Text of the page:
Aug. 12.

Colette Roy-Laroche

Colette Roy-Laroche (born August 2, 1943) is a former Canadian politician, who served as mayor of Lac-Mégantic, Quebec from 2002 to 2015. She is best known for her handling of the 2013 Lac-Mégantic rail disaster, which earned her the affectionate nickname „The Granite Lady“ for her unflappable strength.

Born and raised in the nearby town of Sainte-Cécile-de-Whitton, she moved to Lac-Mégantic at age 17. After a brief marriage to a husband who died of cancer at a young age, she remarried in her 20s to Yvan Laroche, an officer with the Sûreté du Québec. A teacher by career, she rose to become director of the town’s school board before being elected mayor in 2002.

Earlier in 2013, Roy-Laroche had announced that she would not run for another term in the 2013 municipal elections. Following the rail disaster, however, the incumbent council’s term in office was extended two years so that the town would not have to cope with an election in the middle of the tragedy and its aftermath.

She earned the „Granite Lady“ designation in part for her adamant refusal to permit the railway line on which the accident occurred to be rebuilt on its existing path through the downtown core. At least one observer, a Haitian immigrant living in Montreal, praised her as having been more visible and active throughout the crisis than René Préval had been following the 2010 Haiti earthquake. By August 14, just over one month after the accident, the town had preliminary plans in place to rebuild the destroyed downtown.

For her own part, Roy-Laroche downplayed the praise, telling the media that „I am just doing what any mayor would do when faced with disaster. I’m the mayor of a little city of 6,000 people that has to deal with what they’re calling the biggest train accident in Canadian history. I was head of the school board, I had to deal with angry parents. That was nothing football uniform packages. I am in great health, I have a lot of energy. My advice is, keep your health, stay in harmony with your family.“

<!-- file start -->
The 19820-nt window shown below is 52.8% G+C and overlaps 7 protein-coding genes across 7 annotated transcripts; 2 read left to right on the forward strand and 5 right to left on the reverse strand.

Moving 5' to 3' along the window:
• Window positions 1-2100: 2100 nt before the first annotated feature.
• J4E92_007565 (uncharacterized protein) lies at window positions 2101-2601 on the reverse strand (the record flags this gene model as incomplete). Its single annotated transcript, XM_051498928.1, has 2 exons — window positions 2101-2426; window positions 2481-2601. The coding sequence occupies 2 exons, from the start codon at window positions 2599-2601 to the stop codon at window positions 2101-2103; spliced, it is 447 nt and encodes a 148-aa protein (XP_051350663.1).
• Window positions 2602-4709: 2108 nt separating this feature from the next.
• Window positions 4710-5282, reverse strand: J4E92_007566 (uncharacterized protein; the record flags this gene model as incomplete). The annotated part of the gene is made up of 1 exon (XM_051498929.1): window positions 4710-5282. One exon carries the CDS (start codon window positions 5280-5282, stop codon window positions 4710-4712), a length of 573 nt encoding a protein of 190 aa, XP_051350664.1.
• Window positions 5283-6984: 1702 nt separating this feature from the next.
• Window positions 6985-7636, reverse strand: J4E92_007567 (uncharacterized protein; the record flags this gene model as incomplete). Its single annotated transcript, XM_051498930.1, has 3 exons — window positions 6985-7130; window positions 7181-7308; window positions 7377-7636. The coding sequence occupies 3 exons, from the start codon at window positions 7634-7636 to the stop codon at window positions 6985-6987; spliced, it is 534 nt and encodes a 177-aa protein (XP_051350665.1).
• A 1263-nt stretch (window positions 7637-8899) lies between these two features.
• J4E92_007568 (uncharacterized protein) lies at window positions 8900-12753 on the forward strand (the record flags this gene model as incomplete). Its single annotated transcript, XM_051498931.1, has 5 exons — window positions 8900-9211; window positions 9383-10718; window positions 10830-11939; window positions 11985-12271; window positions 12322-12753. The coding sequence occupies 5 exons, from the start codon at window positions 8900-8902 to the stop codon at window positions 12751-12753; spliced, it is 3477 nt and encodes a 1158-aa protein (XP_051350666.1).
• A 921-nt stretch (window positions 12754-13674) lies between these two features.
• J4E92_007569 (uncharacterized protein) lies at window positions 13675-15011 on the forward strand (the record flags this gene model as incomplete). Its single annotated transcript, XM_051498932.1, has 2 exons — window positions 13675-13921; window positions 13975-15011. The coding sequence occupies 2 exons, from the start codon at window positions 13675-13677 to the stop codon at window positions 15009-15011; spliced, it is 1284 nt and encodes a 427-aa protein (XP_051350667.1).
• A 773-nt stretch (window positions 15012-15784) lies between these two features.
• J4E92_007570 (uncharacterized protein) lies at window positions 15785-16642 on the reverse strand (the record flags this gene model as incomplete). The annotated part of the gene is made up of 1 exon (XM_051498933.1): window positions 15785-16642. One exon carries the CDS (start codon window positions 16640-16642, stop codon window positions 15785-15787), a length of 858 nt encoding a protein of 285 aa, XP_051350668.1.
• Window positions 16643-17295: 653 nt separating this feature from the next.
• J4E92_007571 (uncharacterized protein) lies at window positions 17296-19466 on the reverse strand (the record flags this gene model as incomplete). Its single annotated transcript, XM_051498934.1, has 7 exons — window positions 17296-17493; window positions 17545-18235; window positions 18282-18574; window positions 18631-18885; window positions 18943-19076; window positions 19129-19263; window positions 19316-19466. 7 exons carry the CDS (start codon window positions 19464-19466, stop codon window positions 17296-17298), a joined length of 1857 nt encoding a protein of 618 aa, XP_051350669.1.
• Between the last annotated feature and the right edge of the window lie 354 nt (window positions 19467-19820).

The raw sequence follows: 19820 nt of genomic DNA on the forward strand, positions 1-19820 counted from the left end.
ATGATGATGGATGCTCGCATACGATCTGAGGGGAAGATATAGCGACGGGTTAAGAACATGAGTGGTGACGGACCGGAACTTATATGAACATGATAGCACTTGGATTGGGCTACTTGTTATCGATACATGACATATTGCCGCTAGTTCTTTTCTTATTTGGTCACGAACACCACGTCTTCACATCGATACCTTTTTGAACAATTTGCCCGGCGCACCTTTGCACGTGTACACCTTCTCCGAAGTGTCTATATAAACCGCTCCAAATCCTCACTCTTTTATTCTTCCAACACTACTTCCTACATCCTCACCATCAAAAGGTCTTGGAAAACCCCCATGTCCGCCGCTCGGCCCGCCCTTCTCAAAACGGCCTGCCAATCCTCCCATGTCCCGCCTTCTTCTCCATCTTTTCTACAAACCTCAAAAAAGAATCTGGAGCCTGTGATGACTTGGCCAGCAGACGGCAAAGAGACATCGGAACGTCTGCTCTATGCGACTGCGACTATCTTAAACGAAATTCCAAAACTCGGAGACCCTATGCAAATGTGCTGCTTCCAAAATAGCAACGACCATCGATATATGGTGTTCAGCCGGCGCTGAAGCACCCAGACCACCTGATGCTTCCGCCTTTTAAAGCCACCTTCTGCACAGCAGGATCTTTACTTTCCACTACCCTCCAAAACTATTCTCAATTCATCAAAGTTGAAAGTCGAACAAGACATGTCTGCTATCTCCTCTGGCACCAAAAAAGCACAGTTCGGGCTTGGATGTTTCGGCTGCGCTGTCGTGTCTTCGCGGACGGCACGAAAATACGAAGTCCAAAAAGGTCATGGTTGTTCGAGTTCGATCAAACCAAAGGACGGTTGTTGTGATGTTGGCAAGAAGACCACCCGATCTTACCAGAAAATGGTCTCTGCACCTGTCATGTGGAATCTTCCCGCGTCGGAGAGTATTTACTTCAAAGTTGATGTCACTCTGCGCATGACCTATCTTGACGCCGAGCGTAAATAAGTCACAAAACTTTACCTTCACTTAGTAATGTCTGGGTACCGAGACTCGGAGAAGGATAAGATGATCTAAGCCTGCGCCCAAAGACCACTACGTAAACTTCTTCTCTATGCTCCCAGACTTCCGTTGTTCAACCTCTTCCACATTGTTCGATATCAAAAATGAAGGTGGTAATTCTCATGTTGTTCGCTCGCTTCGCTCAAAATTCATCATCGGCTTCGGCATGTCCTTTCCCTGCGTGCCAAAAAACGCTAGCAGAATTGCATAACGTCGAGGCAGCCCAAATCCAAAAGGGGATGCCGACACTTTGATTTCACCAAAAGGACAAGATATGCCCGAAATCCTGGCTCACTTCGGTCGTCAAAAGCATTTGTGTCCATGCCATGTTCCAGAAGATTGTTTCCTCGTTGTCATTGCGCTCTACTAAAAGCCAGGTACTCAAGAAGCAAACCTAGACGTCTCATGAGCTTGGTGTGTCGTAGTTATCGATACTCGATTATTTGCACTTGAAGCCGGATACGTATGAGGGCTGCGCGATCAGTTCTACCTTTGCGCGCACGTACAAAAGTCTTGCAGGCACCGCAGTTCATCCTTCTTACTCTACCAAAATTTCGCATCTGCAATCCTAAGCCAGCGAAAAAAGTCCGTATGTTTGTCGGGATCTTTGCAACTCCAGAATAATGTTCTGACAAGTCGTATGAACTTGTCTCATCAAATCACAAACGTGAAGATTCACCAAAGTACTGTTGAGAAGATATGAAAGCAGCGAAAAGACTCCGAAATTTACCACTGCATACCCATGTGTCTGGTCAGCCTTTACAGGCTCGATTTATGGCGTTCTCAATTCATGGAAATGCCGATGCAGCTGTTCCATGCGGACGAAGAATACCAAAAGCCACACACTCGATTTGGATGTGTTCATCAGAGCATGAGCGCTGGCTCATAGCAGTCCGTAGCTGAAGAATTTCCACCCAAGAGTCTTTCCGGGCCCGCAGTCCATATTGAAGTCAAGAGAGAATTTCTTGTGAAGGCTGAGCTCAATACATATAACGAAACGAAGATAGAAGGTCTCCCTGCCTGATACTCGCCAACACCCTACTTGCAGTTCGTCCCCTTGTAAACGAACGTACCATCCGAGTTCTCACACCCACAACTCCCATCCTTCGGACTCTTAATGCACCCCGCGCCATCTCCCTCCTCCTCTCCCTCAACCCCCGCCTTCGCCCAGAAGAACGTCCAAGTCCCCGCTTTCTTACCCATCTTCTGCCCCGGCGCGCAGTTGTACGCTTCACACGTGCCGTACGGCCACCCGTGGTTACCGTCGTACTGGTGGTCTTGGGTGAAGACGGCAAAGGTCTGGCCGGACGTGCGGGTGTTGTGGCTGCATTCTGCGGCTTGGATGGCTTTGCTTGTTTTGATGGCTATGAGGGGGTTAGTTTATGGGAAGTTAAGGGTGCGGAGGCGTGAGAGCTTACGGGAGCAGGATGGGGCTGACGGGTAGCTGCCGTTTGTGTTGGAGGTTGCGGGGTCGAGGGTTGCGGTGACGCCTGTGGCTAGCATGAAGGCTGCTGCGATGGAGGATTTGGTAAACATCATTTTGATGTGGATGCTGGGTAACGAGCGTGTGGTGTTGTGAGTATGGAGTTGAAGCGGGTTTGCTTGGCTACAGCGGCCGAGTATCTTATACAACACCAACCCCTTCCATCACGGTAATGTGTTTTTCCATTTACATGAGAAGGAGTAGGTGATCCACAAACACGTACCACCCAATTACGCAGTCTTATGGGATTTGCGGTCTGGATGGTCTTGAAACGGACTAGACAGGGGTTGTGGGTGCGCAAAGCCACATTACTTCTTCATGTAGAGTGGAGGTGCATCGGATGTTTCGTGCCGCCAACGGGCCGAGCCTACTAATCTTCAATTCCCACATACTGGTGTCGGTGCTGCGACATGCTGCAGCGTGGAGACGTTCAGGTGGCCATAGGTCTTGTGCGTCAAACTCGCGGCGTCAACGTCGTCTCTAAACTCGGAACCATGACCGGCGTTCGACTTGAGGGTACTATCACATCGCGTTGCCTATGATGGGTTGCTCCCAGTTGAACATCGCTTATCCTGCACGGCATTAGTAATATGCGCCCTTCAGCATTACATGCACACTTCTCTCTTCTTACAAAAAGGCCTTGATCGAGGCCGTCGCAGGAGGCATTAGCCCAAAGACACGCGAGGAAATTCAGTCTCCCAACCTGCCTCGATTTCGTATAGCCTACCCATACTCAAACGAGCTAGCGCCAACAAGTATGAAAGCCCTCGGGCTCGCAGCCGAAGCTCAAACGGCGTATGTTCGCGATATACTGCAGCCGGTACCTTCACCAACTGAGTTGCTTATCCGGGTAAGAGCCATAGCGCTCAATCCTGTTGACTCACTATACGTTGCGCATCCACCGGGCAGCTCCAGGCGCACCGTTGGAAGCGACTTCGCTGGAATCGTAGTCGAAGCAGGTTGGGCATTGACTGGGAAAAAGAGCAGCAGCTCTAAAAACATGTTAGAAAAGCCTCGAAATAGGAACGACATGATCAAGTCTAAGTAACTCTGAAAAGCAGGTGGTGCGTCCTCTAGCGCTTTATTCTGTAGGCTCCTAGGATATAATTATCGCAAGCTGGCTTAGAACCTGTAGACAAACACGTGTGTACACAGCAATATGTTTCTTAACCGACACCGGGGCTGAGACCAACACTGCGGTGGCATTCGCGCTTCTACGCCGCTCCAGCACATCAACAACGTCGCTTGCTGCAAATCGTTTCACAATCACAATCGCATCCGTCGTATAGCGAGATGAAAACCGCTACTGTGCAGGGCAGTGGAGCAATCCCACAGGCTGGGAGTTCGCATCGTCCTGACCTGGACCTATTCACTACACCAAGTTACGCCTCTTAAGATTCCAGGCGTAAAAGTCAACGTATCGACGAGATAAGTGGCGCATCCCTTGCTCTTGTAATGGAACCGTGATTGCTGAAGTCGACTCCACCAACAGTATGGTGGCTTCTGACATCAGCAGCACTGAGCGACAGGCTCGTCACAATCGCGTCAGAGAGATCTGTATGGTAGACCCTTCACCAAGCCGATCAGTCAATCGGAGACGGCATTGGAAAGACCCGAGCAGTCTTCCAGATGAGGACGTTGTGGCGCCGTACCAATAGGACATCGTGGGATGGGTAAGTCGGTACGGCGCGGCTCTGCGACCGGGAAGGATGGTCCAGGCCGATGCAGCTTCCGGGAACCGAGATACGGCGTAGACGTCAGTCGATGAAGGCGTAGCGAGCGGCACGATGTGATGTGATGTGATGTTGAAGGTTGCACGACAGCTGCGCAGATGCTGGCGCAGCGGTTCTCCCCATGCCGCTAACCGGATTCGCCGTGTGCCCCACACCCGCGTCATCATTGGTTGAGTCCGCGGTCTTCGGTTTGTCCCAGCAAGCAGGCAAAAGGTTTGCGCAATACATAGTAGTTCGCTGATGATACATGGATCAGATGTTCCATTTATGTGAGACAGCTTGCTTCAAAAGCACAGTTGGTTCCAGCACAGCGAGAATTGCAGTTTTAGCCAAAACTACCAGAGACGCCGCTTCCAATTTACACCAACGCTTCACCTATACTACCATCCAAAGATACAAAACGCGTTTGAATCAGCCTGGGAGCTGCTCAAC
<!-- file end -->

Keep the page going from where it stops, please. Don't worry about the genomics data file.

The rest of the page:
In December, when the provincial government of Quebec organized a special ceremony to present the first responders in the disaster with a medal of honour for their service and bravery, Roy-Laroche herself was also named as an honoree.

Through 2014 and 2015, Roy-Laroche took on a public role as an advocate for improved rail safety. In March 2014, she travelled to Washington, DC as part of a delegation lobbying the United States Congress to improve American rail safety regulations. Later in 2014, she spoke more openly to the media about the disaster’s personal impact on her; the deceased had included two of her cousins, and had she been able to babysit her grandchildren on the night of the derailment, her own son would have been at the Musi-Café as well.

As the special election approached in 2015, Roy-Laroche announced that she would not run for another term as mayor best insulated stainless steel water bottle, reconfirming her original announcement of her intention to retire in 2013. Following the special election in November, she was succeeded as mayor by Jean-Guy Cloutier.

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